Therefore, instead of having to “car pool”, which means having an extensive sync among the passengers, one can just hop on and hop off the train that passes at :
- regular schedule (rollout cadence)
- well defined stops (internal API with lifecycle).
Now you have the benefit of “asynchronous teams” without the operating costs of the micro-services architecture.
I won’t lie. It does take some discipline, but if you organize yourself around “modules” that are owned by teams, it is the same as micro-services, just on a much more integrated scale.
Faster Restarts are actually not needed
A micro-service is smaller, as the “micro” moniker implies. Therefore the restart time is much smaller also. Typical figures are 10s versus 2 min. So, indeed, a mighty 10x decrease which is significant.
Yet, in the era of blue-green, restarting time isn’t a factor anymore. At best it simply limits the deployment rate. Which then is limited to only 30 per hour instead of 300 per hour.
My question would then be :
Do you really deploy 300 times per hour?
If you’re really in the need of that much deployments due to your org size, then I stand corrected, you need to indeed divide your monolith.
But the vast majority of the organizations don’t need that, as they already have actually several (but not more than a handful) monoliths. And therefore, they never cross that threshold. I mean, even deploying once per hour is already a huge stretch for many.
Specially if it has to be done with a world-global scope that takes a while to execute anyway.
It is true that micro-services are usually more robust than monoliths. But funnily it is not because a monolith isn’t. It is more because that distributed architectures are hard and less forgiving.
Therefore, you’ll spend more time coping with distributed failures as it is much more apparent immediately.
If it isn’t yet the case in your organization, beware! It will come soon, and it always comes in a catastrophic way.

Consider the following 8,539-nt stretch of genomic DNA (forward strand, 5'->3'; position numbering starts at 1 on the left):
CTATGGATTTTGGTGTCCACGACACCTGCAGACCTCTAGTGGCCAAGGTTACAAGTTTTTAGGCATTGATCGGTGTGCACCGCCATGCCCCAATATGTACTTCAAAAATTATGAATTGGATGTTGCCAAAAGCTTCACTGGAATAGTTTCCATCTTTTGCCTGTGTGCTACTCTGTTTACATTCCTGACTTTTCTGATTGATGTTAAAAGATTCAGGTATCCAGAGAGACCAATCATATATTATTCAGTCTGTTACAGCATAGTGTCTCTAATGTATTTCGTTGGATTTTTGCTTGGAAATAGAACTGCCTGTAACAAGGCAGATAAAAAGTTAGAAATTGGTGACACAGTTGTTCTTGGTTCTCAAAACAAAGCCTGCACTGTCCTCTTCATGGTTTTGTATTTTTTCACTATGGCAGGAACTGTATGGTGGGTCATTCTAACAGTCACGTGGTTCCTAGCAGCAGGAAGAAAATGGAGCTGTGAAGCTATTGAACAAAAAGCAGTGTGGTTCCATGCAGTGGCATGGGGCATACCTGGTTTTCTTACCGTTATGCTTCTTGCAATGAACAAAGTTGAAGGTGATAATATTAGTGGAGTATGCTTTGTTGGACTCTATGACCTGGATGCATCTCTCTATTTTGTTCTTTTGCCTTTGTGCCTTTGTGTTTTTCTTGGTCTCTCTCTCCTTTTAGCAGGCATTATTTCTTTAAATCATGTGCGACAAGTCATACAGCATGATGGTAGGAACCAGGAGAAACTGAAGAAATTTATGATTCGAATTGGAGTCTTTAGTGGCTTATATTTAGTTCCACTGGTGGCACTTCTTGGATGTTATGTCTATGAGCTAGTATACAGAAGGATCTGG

The usual solution is to have redundancy all over the place. Which can also be applied in monoliths. Just have more instances of the monoliths, and you’ll be as robust as micro-services.
Do you remember the glory days of PHP ? Vast arrays of Apache servers with
mod_php were very robust at the time. And actually, those are still very
robust if not replaced yet. Their demise isn’t a lack of robustness, it is more due to
the language itself.
Micro-services scale better than monoliths. Which is also true up to a certain point.
Scaling comes with sharding data & multiplying computing instances. Period.
As with Micro-services you do shard, usually by business domain, you scale better in the beginning. Well, unless you realize that monoliths have less inherent overhead in the first place, but that’s another story.
And here also, sharding has to be done on the data level. Not on the business domain level. Otherwise you won’t really scale.
Now that you scale on the data level, each micro-service looks like a monolith.
Every micro-service is effectively a monoliths in isolation, so the same patterns apply.
Which means that nothing prevents you from scaling a monolith exactly the same way you’d scale a micro-service.
Starting is more rewarding that finishing
Now, a more insidious reason for micro-services is not well known. Yet I think it is the deciding reason for the whole industry move.
It is not technical. It is human.
Very much like my previous article Always Optimize for Junior Devs.
Any leader needs to tell a nice success story to evolve.
Therefore, since the dawn of time, there is a very common pattern of let’s scrap the existing and do it over.
The rationale is very simple:
- In the beginning of a new project, everything is always smooth, gives great successes very quickly, and leverages a honeymoon period.
- Patching something existing is more complex and time-consuming, while results are expected faster as, precisely, we don’t start from scratch.
Now, the sad part is that :
- After a blitz, progress slows down significantly due to business peculiarities
- The leader that initiated the project is now promoted elsewhere, as he made sure to exploit the nice story start.
No-one wants to be seen in a sinking ship
The biggest benefit of micro-services is again, not technical.
It is that they feel like a future-proof career move. No-one wants to be left on the bench while everyone has left.
Unless monoliths are made cool again… 🤔🤣
What did we learn ?
- Micro-services are solving your problems
- So do monoliths
Therefore it might be more efficient to spend the budget on evolving your monoliths that are already battle proven into than to drink the micro-service Kool-Aid.
Yet, drinking that gives you an immediate nice cool attitude. Which might have the nice benefit of keeping your team happy. Not as efficient in theory, but happier. So maybe more efficient in practice.
But I’m still hoping that everyone will wake up from that collective dream before it becomes a nightmare. Or be proven wrong and be able to live the dream myself.